"A novel computer-assisted stethoscope offers clinicians real-time help in identifying respiratory sounds that can be difficult to classify on chest auscultation, according to a research letter published online February 16 in the Annals of Inte"...
Vasovist Patient Information including If I Miss a Dose
In this Article
- What is gadofosveset trisodium (Vasovist)?
- What are the possible side effects of gadofosveset trisodium (Vasovist)?
- What is the most important information I should know about gadofosveset trisodium (Vasovist)?
- What should I discuss with my health care provider before receiving gadofosveset trisodium (Vasovist)?
- How is gadofosveset trisodium given (Vasovist)?
- What happens if I miss a dose (Vasovist)?
- What happens if I overdose (Vasovist)?
- What should I avoid after receiving gadofosveset trisodium (Vasovist)?
- What other drugs will affect gadofosveset trisodium (Vasovist)?
- Where can I get more information?
What happens if I miss a dose (Vasovist)?
Since gadofosveset trisodium is used only during your MRA, you will not be on a dosing schedule.
What happens if I overdose (Vasovist)?
Since this medication is given by a healthcare professional in a medical setting, an overdose is unlikely to occur.
What should I avoid after receiving gadofosveset trisodium (Vasovist)?
Follow your doctor's instructions about any restrictions on food, beverages, or activity.
What other drugs will affect gadofosveset trisodium (Vasovist)?
This medication can harm the kidneys in certain people, and this effect may be increased if you also use other medicines harmful to the kidneys. Many other drugs (including some over-the-counter medicines) can harm your kidneys. You may need dose adjustments or special tests if you have recently used any of these medications, such as:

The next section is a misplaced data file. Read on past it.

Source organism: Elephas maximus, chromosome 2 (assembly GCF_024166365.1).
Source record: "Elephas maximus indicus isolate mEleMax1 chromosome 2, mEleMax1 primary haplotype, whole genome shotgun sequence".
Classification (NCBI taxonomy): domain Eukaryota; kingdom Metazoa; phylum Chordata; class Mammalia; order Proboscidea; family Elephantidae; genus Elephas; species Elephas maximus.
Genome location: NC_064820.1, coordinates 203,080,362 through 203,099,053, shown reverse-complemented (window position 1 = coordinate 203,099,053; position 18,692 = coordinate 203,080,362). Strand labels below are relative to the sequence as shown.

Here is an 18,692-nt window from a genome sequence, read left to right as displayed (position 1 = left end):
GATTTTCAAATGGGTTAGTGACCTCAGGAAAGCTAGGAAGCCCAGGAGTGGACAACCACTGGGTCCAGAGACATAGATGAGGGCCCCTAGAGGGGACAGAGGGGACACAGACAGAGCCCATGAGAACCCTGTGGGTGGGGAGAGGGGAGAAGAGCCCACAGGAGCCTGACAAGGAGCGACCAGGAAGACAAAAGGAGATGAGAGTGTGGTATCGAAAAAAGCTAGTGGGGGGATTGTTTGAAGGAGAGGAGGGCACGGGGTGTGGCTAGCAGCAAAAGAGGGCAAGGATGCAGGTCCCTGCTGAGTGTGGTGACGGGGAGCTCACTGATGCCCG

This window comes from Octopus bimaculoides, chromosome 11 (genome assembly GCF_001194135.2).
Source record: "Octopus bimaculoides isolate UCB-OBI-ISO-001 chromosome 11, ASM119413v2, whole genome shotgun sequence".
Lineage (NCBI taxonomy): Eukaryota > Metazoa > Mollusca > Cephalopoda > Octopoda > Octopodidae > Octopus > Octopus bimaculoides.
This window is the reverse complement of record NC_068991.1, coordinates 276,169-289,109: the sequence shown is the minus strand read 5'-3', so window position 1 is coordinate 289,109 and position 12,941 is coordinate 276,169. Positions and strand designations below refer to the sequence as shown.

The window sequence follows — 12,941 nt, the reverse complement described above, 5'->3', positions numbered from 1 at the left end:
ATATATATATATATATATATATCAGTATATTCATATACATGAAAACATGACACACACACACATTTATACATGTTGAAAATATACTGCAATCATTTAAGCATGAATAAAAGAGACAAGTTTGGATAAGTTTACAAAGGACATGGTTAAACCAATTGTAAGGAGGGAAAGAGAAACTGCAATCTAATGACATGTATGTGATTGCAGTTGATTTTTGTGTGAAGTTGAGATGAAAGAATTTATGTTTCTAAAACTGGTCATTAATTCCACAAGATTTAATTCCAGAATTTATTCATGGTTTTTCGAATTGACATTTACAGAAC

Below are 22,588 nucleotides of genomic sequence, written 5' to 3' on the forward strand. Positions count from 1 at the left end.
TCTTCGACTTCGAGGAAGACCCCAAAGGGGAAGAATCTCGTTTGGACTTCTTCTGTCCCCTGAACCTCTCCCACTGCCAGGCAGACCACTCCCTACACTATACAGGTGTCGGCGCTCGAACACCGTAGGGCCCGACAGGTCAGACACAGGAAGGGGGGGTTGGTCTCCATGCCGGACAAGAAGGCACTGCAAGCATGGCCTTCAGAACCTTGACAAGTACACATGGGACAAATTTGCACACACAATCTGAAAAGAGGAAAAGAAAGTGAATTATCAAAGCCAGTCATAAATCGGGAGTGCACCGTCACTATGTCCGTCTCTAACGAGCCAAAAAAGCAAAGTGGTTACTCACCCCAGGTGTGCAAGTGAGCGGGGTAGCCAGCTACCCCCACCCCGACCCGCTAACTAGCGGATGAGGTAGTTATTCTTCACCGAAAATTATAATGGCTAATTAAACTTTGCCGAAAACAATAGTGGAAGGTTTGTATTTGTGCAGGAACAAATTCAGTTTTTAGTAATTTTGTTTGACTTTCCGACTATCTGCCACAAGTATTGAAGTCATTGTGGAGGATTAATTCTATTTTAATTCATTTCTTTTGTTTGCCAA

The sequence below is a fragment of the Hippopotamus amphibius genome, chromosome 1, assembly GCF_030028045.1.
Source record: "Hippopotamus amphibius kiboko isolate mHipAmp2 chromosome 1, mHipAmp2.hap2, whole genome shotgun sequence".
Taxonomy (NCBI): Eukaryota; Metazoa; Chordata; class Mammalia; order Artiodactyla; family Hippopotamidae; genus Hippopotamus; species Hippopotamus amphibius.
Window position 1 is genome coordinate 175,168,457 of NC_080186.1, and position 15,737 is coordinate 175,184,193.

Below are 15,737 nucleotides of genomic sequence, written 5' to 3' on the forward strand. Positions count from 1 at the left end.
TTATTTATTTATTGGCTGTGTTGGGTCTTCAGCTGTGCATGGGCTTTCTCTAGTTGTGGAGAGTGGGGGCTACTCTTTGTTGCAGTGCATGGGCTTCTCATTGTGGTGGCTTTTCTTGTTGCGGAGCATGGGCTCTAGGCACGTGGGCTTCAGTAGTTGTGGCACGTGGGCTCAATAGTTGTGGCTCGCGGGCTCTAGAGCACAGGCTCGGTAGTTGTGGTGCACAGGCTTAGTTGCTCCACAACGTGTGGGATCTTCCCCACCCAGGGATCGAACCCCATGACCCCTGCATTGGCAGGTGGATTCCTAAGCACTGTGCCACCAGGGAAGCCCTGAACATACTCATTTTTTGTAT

- lithium (Eskalith, Lithobid);
- methotrexate (Rheumatrex, Trexall);
- pain or arthritis medicines such as aspirin (Anacin, Excedrin), acetaminophen (Tylenol), ibuprofen (Advil, Motrin), naproxen (Aleve, Naprosyn, Naprelan, Treximet), celecoxib (Celebrex), diclofenac (Arthrotec, Cambia, Cataflam, Voltaren, Flector Patch, Pennsaid, Solareze), indomethacin (Indocin), meloxicam (Mobic), and others;
- medicines used to treat ulcerative colitis, such as mesalamine (Pentasa) or sulfasalazine (Azulfidine);
- medicines used to prevent organ transplant rejection, such as cyclosporine (Gengraf, Neoral, Sandimmune), sirolimus (Rapamune) or tacrolimus (Prograf);
- IV antibiotics such as amphotericin B (Amphotec, AmBisome, Abelcet), amikacin (Amikin), bacitracin (Baci IM), capreomycin (Capastat), gentamicin (Garamycin), kanamycin (Kantrex), streptomycin, or vancomycin (Vancocin, Vancoled);
- antiviral medicines such as acyclovir (Zovirax), adefovir (Hepsera), cidofovir (Vistide), foscarnet (Foscavir), ganciclovir (Cytovene), valacyclovir (Valtrex), or valganciclovir (Valcyte); or
- cancer medicine such as aldesleukin (Proleukin), carmustine (BiCNU, Gliadel), cisplatin (Platinol), ifosfamide (Ifex), oxaliplatin (Eloxatin), streptozocin (Zanosar), or tretinoin (Vesanoid).
There may be other drugs that can affect gadofosveset trisodium. Tell your doctor about all medications you use. This includes prescription, over-the-counter, vitamin, and herbal products. Do not start a new medication without telling your doctor.
Where can I get more information?
Your doctor or pharmacist can provide more information about gadofosveset trisodium.
Remember, keep this and all other medicines out of the reach of children, never share your medicines with others, and use this medication only for the indication prescribed.
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Additional Vasovist Information
Report Problems to the Food and Drug Administration
You are encouraged to report negative side effects of prescription drugs to the FDA. Visit the FDA MedWatch website or call 1-800-FDA-1088.
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